Happy Birthday to Juan Gris! Known affectionately as the "third musketeer of cubism," Gris had the reputation of being a pupil to Picasso's master, but as Gertrude Stein wrote in "The Autobiography of Alice B. Toklas": "Juan Gris was the only person whom Picasso wished away." In contrast with Braque and Picasso, Gris injected his version of cubism with bright colors, almost straddling the line between lighthearted impressionism and the mechanical feel of his counterparts.
Gris became friends with Matisse at the same time when he moved to Paris to begin his Cubist adventures, which would come to further complicate where critics place him in the general scheme of art history. For Gris, aligning with specific movements or philosophies would be a death wish, a request to halt all natural creativity. The artist once declared in the "L'Esprit Nouveau" statement, "Starting from a general type, I want to make something particular and individual." By this simple, yet direct proclamation, Gris' stringent dedication to not only the creative process, but his creative process was cemented.
Portrait of Picasso, 1912, oil on canvas, Wikimedia Commons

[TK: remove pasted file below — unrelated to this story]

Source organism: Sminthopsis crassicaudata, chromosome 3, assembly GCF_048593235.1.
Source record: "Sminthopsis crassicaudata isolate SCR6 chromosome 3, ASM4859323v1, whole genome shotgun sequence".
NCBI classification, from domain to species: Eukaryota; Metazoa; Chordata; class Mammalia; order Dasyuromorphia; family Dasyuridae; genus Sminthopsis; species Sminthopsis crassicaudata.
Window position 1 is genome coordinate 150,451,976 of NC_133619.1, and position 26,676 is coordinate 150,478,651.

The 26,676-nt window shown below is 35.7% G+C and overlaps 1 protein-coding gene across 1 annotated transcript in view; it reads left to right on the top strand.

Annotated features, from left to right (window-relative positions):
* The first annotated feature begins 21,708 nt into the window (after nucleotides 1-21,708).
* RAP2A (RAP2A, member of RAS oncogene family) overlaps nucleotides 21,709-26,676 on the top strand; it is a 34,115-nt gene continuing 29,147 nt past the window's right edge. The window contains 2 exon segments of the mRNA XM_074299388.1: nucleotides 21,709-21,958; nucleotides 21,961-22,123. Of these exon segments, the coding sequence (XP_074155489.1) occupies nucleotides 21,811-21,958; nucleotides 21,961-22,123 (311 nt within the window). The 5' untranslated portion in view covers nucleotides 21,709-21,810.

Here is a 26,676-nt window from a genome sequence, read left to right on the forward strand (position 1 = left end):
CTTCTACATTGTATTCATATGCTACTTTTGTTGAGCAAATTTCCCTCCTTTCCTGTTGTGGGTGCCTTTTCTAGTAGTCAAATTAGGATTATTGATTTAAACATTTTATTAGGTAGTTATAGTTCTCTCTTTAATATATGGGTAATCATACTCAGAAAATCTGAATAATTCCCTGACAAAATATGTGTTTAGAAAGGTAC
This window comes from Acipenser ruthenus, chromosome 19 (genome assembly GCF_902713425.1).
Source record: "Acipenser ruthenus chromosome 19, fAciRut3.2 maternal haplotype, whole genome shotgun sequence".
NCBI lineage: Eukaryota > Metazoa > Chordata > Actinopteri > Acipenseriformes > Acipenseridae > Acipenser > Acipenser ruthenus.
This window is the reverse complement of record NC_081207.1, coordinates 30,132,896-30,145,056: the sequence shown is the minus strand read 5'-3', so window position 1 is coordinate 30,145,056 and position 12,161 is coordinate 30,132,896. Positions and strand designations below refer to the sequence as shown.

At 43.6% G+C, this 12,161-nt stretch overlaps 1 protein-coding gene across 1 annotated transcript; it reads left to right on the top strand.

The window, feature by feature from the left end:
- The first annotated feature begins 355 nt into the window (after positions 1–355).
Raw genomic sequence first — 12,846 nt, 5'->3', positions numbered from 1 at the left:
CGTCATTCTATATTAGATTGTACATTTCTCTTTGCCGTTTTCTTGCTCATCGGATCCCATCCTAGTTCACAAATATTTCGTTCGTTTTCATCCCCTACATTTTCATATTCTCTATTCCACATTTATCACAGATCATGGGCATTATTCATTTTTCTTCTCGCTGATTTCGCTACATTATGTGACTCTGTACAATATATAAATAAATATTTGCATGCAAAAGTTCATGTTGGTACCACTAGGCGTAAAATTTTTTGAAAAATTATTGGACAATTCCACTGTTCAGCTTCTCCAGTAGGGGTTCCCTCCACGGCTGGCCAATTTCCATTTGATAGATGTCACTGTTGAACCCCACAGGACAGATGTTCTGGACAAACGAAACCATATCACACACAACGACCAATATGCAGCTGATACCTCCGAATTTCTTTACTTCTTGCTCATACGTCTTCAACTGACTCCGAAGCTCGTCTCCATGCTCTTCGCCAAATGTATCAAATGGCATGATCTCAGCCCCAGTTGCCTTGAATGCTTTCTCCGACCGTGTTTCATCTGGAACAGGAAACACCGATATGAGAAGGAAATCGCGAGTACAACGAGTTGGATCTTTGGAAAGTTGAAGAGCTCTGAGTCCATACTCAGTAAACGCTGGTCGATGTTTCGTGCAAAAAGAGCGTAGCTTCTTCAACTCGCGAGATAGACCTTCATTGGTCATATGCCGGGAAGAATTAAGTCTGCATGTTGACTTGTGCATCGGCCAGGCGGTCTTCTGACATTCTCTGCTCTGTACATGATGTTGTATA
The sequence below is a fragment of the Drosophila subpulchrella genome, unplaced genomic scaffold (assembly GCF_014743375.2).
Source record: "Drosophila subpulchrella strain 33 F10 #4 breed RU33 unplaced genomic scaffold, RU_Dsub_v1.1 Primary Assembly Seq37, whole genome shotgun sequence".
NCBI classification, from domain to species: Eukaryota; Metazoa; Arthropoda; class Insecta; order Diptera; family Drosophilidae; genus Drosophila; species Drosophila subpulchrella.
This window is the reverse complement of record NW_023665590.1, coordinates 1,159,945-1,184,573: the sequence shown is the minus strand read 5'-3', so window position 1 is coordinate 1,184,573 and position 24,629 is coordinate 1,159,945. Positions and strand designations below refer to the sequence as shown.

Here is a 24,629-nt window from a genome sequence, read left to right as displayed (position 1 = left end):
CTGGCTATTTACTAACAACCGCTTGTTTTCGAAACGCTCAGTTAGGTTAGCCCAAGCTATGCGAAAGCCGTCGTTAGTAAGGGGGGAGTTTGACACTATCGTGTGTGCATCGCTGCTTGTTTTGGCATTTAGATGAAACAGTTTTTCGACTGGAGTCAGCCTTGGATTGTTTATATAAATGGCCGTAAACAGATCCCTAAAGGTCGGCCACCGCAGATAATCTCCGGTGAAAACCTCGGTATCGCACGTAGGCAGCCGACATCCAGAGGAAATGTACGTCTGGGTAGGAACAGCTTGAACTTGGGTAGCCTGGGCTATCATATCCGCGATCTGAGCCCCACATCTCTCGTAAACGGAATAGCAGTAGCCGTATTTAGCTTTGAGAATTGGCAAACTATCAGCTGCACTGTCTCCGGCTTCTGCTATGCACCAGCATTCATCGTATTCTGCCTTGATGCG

John Russell wrote of beholding a Gris work in 1983, "It also stands for a depth and strength of color that on the whole were excluded from Cubism. Where Picasso and Braque in the heroic years worked by taking color out, Gris worked by putting it in." Walking his own path became his defining characteristic, which also subsequently lead to Gris being underappreciated in the realm of Cubism. Today, however, the artist is honored by Google, so when you search for something, think of Juan.
Happy Birthday to a maverick among mavericks, a principal pillar of the Cubist movement despite his reservations with such a distinction. Though he passed away at the all-too-young age of 40, his brief stint on this earth made a lasting impact. It just goes to show that even an alternative movement such as Cubism needed some rebels. Here's to you, Juan Gris!